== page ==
Why Are Rubies Red ? The Fascinating Reason Behind Their Color

Rubies are notoriously beautiful red stones that capture the hearts of many. While not as often talked about as sapphires, rubies are just as precious and beautiful as their blue siblings. In fact, they’re one and the same thing, a form of corundum. The difference is that rubies have a distinct chemical makeup that gives them a red color, and sapphires have a different chemical makeup that gives them that cornflower blue color.

But why are rubies red ? Is the red always a striking deep crimson or do they come in different shades ? And what’s this about rubies in watches, where are they in a watch ? Let’s find out !

ruby red

Why are rubies red ?

Rubies owe their red color to trace amounts of chromium. Rubies are a form of crystalline aluminum (otherwise known as corundum) and the chromium replaces some of the aluminum, resulting in a reddish color. The red in rubies can be faint or very saturated, and depending on where and how the impurities are dispersed throughout the crystal the clarity may also be affected.

Like sapphires, rubies can be heat-treated to impro their color, remove impurities, or even improve asterism (a star-like optical effect).

All rubies are red, or at least a shade within the red family. Along with diamonds, emeralds, amethysts and sapphires, rubies were one of the old cardinal gemstones. They’re also one of the toughest gemstones, so any jewelry made with rubies is bound to last.

Rubies also come in pink, purple, and orange

Rubies may also be found in reddish pink, pink, orange, deep red, nearly brown, a purply red, and it all depends on the amount of chromium present in the ruby and how it’s dispersed.

Some rubies are faint and cloudy, some are brilliant and have a very good color. The rubies we are most accustomed to are the deep red rubies, and they may form this way or may be treated to become this way.

The shade of red and how clear the ruby is can be enhanced, usually by baking the gemstone at 1400 C for 20-30 minutes. Of course the process is more complex than this, since various pastes and powders may be added to the ruby to enhance clarity, fill gaps or cracks.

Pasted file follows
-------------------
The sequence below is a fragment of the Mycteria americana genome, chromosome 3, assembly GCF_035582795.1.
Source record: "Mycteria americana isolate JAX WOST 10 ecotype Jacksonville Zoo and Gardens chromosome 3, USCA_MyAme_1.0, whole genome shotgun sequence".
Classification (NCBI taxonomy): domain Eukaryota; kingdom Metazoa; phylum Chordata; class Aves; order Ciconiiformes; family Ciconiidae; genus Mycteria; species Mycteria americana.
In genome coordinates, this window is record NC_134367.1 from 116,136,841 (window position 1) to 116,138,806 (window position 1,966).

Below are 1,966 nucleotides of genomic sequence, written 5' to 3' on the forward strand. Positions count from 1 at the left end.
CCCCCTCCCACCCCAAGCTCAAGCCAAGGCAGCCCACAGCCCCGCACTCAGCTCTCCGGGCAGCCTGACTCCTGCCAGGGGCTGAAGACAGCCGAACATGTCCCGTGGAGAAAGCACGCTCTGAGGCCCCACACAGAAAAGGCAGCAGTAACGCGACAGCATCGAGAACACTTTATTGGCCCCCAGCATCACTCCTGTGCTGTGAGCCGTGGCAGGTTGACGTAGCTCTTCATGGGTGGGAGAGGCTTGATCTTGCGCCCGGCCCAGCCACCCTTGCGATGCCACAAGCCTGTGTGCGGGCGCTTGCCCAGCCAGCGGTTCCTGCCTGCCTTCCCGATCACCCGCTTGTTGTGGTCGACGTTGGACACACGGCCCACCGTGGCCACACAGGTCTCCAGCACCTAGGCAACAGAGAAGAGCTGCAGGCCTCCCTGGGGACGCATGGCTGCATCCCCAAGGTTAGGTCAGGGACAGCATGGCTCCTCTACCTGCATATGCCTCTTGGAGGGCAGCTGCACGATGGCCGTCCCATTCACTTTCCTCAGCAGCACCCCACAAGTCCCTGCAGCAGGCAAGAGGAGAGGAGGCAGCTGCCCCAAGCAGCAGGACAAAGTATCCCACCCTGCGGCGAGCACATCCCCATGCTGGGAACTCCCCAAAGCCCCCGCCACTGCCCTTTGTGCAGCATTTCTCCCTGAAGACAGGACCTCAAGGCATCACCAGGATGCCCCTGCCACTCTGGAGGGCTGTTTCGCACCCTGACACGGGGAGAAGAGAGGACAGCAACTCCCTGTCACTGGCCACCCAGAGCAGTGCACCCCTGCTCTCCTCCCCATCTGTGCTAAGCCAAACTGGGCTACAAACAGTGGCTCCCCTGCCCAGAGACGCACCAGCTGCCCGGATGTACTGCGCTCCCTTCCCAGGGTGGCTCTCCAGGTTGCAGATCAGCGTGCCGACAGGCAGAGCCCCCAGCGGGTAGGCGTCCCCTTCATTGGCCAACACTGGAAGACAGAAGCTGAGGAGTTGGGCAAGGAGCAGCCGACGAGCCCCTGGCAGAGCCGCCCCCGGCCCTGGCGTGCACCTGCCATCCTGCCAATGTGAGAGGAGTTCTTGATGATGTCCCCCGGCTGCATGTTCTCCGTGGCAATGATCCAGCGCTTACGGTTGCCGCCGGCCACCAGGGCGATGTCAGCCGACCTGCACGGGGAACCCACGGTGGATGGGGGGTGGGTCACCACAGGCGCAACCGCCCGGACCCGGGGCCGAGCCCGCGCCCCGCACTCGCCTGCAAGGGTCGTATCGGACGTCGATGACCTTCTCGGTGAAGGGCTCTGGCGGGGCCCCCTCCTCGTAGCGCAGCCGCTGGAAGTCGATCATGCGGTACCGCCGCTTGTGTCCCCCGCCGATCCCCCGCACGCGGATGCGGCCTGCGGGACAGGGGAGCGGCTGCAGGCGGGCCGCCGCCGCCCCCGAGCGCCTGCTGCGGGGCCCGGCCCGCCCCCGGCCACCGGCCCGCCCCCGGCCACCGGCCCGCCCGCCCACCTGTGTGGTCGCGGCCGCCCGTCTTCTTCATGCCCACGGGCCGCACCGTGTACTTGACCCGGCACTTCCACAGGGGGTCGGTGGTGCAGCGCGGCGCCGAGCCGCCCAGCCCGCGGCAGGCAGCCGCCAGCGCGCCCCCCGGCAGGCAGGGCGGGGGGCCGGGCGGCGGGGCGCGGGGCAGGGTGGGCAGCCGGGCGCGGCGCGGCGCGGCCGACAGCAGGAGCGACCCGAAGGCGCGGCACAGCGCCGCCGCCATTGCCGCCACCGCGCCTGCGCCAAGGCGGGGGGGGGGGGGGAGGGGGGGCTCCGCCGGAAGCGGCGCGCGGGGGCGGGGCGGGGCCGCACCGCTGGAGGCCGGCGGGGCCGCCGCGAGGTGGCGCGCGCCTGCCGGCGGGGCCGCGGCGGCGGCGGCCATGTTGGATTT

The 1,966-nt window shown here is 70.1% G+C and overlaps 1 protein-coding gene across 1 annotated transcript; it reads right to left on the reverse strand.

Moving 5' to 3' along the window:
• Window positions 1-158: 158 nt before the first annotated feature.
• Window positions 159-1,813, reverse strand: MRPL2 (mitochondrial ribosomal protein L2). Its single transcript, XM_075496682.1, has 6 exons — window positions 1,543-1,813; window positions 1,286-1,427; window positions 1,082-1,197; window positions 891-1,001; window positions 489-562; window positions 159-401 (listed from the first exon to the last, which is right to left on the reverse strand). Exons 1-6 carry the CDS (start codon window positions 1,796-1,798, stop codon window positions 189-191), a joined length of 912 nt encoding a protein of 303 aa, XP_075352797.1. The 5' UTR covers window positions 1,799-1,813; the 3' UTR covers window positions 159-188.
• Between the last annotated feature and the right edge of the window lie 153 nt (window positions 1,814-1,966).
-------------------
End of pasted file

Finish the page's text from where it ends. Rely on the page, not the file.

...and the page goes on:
Some rubies have a sort of impurity present, called silk. This silk catches the light and disperses it within the gem, leading to a very beautiful stone. But if the ruby is heat-treated, the silk dissolves, leading to higher clarity and a deeper, better color. It’s a bit of a trade-off, depending on what you like more.

Read also: Jewelry And Skin Tone

Why are rubies used in watches ?

Rubies are used in watches because they are a type of corundum, which is a very tough precious stone, almost completely scratch-resistant. Because of this, rubies have a very stable structure once cut, and they can take a lot of heat.

As the various moving parts within a watch do their job, the whir and tick and click and spin, generating friction and thus heat. Metal elements in key points would get stuck after a while, they would meld together, or they would corrode.

Ruby, being so tough and durable, is a perfect option for long-lasting and accurate watches. Accuracy means the different elements never stop working, making sure your watch never goes too fast or too slow.

The most likely place you’ll see the rubies is the watch movement, which may show on the front in some watches. Those are small red circles made of (usually synthetic) rubies.

Are other jewels used in watches ?

You may also find sapphire cases on watches, and in some watches it’s just the front glass. Most jewels that are also durable are pretty expensive, so they’re not often used in watches (aside from rubies).

However you may fine watches adorned with various jewels. For example the Piccadilly Royal Princess watch is made entirely out of emeralds, including the face of the watch. It’s later been made of other jewels, but the original is emerald.

Does the number of jewels in a watch matter ?

In the end the number of jewels in a watch has become irrelevant. There was a time, when watches first started using rubies (jewels) to improve accuracy, that the number of jewels did matter. The number of moving parts that were made of actual ruby mattered, because it meant the watch would last a very long time and be accurate.